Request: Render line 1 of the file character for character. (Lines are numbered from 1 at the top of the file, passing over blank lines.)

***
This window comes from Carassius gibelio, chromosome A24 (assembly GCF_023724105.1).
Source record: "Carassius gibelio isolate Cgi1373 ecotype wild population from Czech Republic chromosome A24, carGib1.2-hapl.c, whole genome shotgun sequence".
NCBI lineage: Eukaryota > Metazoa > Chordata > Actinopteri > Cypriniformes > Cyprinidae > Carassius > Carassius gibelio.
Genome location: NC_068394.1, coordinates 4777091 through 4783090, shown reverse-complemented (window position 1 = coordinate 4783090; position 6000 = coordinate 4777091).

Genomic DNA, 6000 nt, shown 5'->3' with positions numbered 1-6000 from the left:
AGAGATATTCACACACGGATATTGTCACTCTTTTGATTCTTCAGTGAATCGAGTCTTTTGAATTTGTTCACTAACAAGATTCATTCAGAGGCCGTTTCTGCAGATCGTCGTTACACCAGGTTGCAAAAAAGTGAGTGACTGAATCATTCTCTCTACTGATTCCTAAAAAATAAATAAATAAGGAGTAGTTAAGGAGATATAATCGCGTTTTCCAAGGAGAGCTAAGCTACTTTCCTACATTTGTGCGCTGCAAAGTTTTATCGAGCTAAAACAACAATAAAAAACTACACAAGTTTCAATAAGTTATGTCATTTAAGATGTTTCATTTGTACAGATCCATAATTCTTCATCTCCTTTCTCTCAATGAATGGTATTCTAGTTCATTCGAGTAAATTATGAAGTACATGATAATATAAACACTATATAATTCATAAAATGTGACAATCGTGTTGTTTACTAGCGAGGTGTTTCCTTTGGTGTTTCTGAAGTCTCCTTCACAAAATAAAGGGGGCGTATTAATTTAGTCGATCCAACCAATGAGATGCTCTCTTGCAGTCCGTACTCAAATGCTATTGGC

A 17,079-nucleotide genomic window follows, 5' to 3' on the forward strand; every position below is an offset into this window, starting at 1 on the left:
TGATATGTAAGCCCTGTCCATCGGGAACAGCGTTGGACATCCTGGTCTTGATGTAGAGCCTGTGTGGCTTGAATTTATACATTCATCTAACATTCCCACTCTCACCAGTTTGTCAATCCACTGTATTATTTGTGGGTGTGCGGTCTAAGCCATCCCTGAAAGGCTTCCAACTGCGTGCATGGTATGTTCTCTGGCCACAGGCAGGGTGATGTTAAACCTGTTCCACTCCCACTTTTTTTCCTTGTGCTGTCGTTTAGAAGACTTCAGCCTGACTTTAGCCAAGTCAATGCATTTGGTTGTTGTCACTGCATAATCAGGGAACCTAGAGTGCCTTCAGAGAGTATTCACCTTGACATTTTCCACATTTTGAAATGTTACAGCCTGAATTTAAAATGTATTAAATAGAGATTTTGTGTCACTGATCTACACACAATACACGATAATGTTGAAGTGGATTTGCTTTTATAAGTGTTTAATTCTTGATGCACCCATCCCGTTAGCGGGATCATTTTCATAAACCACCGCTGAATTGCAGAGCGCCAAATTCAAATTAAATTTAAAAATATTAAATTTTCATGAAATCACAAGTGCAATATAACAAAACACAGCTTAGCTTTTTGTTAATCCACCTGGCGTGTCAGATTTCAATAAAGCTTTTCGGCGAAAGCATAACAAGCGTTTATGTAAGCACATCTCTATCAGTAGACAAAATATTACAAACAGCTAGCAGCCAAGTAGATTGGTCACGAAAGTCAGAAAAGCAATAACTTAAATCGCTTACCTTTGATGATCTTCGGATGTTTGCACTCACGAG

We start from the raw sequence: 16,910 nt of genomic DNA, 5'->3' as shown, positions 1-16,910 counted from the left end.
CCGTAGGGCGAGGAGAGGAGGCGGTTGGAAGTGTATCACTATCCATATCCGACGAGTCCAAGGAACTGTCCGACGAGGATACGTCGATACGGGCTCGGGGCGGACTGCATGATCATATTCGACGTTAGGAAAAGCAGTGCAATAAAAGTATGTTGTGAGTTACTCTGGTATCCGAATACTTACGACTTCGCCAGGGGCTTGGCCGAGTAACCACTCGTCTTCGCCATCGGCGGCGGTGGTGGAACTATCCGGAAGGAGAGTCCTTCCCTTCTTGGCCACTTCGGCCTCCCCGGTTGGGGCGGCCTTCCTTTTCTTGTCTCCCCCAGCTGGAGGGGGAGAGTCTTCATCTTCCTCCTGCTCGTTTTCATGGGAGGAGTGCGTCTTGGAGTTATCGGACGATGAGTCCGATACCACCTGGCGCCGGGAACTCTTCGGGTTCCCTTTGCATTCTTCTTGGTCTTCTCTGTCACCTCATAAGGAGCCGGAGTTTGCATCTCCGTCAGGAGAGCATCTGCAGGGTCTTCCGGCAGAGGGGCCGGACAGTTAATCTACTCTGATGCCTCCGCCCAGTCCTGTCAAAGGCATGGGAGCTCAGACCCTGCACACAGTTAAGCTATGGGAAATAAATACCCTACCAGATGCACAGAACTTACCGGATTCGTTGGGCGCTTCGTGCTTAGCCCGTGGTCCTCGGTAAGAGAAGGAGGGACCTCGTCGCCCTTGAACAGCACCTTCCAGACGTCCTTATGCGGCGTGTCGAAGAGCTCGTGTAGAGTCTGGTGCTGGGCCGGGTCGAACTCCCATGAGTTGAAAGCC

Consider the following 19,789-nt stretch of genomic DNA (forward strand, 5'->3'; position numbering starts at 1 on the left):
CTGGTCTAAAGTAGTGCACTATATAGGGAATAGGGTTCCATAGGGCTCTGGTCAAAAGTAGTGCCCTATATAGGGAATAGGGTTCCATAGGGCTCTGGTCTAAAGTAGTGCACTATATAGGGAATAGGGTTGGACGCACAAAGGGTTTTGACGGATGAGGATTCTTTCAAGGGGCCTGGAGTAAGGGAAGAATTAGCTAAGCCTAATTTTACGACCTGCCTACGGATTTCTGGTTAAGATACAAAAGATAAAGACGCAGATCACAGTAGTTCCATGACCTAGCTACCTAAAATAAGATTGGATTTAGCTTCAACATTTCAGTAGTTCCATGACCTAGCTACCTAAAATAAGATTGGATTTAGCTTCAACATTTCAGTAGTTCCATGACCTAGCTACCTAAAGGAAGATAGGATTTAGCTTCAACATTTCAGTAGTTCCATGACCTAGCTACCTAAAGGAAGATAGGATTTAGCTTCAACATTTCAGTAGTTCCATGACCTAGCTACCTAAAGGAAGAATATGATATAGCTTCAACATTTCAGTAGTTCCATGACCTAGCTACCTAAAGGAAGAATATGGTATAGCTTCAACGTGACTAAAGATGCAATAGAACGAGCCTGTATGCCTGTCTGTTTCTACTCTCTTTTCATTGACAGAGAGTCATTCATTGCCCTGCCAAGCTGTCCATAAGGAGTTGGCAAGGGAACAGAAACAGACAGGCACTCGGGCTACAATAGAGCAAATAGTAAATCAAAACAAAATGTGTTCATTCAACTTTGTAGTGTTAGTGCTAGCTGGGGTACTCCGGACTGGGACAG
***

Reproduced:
This window comes from Carassius gibelio, chromosome A24 (assembly GCF_023724105.1).